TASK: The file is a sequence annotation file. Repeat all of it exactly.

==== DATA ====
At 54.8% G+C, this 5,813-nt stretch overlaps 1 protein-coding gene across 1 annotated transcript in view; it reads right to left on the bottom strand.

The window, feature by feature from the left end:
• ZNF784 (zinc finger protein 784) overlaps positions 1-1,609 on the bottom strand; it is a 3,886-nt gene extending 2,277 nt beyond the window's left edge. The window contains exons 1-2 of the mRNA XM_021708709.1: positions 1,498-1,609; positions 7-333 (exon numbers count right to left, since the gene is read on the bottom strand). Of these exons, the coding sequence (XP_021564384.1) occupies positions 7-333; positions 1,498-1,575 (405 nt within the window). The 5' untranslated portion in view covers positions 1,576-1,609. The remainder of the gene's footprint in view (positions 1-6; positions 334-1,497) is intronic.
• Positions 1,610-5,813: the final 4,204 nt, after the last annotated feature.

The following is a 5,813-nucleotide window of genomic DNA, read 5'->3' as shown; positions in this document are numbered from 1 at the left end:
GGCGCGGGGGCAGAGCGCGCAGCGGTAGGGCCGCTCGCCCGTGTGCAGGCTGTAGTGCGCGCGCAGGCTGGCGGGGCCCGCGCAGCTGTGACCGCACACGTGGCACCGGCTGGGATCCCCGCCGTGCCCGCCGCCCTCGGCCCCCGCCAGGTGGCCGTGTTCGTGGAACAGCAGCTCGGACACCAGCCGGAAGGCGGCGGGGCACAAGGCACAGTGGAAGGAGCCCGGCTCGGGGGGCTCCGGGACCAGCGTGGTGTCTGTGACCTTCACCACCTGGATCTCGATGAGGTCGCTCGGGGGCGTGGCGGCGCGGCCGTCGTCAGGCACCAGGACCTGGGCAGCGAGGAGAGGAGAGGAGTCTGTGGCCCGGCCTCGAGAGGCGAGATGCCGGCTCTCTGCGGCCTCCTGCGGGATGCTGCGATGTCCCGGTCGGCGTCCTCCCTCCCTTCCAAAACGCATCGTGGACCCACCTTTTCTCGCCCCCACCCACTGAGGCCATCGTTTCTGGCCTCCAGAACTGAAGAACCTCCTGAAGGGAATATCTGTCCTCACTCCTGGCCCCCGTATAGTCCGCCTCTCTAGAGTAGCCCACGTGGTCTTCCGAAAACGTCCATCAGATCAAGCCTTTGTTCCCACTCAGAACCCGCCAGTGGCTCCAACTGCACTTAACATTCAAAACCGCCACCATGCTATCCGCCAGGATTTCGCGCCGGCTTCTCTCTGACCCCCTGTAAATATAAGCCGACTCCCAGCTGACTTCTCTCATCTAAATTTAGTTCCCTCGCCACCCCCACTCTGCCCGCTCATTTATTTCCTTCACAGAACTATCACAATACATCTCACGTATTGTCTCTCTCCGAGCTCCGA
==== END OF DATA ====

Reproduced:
At 54.8% G+C, this 5,813-nt stretch overlaps 1 protein-coding gene across 1 annotated transcript in view; it reads right to left on the bottom strand.

The window, feature by feature from the left end:
• ZNF784 (zinc finger protein 784) overlaps positions 1-1,609 on the bottom strand; it is a 3,886-nt gene extending 2,277 nt beyond the window's left edge. The window contains exons 1-2 of the mRNA XM_021708709.1: positions 1,498-1,609; positions 7-333 (exon numbers count right to left, since the gene is read on the bottom strand). Of these exons, the coding sequence (XP_021564384.1) occupies positions 7-333; positions 1,498-1,575 (405 nt within the window). The 5' untranslated portion in view covers positions 1,576-1,609. The remainder of the gene's footprint in view (positions 1-6; positions 334-1,497) is intronic.
• Positions 1,610-5,813: the final 4,204 nt, after the last annotated feature.

The following is a 5,813-nucleotide window of genomic DNA, read 5'->3' as shown; positions in this document are numbered from 1 at the left end:
GGCGCGGGGGCAGAGCGCGCAGCGGTAGGGCCGCTCGCCCGTGTGCAGGCTGTAGTGCGCGCGCAGGCTGGCGGGGCCCGCGCAGCTGTGACCGCACACGTGGCACCGGCTGGGATCCCCGCCGTGCCCGCCGCCCTCGGCCCCCGCCAGGTGGCCGTGTTCGTGGAACAGCAGCTCGGACACCAGCCGGAAGGCGGCGGGGCACAAGGCACAGTGGAAGGAGCCCGGCTCGGGGGGCTCCGGGACCAGCGTGGTGTCTGTGACCTTCACCACCTGGATCTCGATGAGGTCGCTCGGGGGCGTGGCGGCGCGGCCGTCGTCAGGCACCAGGACCTGGGCAGCGAGGAGAGGAGAGGAGTCTGTGGCCCGGCCTCGAGAGGCGAGATGCCGGCTCTCTGCGGCCTCCTGCGGGATGCTGCGATGTCCCGGTCGGCGTCCTCCCTCCCTTCCAAAACGCATCGTGGACCCACCTTTTCTCGCCCCCACCCACTGAGGCCATCGTTTCTGGCCTCCAGAACTGAAGAACCTCCTGAAGGGAATATCTGTCCTCACTCCTGGCCCCCGTATAGTCCGCCTCTCTAGAGTAGCCCACGTGGTCTTCCGAAAACGTCCATCAGATCAAGCCTTTGTTCCCACTCAGAACCCGCCAGTGGCTCCAACTGCACTTAACATTCAAAACCGCCACCATGCTATCCGCCAGGATTTCGCGCCGGCTTCTCTCTGACCCCCTGTAAATATAAGCCGACTCCCAGCTGACTTCTCTCATCTAAATTTAGTTCCCTCGCCACCCCCACTCTGCCCGCTCATTTATTTCCTTCACAGAACTATCACAATACATCTCACGTATTGTCTCTCTCCGAGCTCCGA